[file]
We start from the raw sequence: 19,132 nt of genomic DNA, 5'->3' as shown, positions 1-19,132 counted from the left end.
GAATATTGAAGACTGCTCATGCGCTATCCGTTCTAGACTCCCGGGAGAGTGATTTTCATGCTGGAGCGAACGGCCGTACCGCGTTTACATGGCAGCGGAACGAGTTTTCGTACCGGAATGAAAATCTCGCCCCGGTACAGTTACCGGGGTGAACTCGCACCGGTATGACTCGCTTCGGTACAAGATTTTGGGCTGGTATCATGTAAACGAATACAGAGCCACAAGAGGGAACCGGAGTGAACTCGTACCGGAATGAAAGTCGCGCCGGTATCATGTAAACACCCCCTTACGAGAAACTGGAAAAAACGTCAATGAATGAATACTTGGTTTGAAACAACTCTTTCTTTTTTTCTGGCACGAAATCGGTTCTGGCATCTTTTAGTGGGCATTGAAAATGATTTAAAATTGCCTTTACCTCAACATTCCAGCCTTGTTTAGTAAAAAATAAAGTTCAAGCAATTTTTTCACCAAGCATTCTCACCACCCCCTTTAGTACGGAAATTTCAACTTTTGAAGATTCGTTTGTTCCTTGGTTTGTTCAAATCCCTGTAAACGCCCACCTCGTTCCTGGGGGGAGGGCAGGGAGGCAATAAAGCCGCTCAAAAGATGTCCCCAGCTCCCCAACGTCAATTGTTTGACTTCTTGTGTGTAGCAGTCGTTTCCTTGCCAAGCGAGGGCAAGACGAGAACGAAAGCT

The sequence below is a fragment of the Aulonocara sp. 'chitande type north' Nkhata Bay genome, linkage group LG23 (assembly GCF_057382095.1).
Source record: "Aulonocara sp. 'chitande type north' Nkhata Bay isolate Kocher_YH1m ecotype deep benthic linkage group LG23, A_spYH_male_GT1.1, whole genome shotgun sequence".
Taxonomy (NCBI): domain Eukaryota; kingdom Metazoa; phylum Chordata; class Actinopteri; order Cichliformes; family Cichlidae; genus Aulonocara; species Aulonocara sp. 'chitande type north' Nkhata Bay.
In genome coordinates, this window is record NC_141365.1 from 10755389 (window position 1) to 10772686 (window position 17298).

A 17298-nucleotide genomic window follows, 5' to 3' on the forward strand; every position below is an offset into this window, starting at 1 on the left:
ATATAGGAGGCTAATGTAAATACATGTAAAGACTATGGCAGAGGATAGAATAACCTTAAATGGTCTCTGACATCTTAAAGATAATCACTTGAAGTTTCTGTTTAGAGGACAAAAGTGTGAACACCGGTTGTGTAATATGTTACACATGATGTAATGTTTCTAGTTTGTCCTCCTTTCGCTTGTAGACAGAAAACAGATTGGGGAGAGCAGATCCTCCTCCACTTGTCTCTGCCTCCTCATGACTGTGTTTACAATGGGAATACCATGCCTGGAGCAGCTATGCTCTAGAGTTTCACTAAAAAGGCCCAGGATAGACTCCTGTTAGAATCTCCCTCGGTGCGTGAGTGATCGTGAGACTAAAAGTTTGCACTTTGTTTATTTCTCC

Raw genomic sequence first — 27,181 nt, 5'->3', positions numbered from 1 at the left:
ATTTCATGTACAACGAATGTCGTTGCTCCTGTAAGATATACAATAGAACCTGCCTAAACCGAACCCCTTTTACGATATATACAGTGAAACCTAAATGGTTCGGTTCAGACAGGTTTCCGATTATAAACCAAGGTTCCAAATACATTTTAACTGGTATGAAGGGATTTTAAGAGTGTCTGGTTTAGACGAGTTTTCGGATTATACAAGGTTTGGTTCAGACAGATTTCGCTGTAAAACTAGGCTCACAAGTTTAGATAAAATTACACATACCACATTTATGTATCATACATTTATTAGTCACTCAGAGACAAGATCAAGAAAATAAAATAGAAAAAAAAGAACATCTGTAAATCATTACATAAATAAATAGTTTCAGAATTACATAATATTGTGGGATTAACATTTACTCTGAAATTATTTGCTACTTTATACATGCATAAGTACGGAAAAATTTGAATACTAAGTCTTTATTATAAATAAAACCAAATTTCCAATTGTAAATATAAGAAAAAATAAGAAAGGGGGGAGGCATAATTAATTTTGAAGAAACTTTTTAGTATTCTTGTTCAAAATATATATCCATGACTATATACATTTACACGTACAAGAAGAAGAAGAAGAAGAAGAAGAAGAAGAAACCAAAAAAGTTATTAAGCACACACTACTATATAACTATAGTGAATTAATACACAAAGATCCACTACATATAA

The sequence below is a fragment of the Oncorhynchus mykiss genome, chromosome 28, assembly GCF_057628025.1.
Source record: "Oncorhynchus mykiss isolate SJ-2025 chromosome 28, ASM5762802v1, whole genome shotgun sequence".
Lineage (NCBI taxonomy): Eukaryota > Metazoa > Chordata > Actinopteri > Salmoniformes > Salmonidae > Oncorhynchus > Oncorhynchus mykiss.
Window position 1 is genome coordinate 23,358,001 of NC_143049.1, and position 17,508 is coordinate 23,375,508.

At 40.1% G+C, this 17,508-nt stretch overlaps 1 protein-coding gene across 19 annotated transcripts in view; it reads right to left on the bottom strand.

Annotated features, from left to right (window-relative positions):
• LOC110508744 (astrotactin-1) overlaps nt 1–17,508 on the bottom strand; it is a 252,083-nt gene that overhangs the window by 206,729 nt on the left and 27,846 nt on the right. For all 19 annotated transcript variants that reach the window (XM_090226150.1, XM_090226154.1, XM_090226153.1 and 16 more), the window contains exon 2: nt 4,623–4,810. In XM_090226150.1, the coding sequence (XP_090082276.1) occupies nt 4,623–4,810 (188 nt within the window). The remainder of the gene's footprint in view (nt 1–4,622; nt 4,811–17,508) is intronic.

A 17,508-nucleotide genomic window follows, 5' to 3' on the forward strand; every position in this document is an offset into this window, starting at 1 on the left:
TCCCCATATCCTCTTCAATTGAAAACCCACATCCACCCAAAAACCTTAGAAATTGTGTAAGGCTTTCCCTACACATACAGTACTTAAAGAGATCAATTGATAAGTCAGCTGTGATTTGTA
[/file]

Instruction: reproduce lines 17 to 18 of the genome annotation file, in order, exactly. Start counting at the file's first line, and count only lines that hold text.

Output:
• LOC110508744 (astrotactin-1) overlaps nt 1–17,508 on the bottom strand; it is a 252,083-nt gene that overhangs the window by 206,729 nt on the left and 27,846 nt on the right. For all 19 annotated transcript variants that reach the window (XM_090226150.1, XM_090226154.1, XM_090226153.1 and 16 more), the window contains exon 2: nt 4,623–4,810. In XM_090226150.1, the coding sequence (XP_090082276.1) occupies nt 4,623–4,810 (188 nt within the window). The remainder of the gene's footprint in view (nt 1–4,622; nt 4,811–17,508) is intronic.

A 17,508-nucleotide genomic window follows, 5' to 3' on the forward strand; every position in this document is an offset into this window, starting at 1 on the left: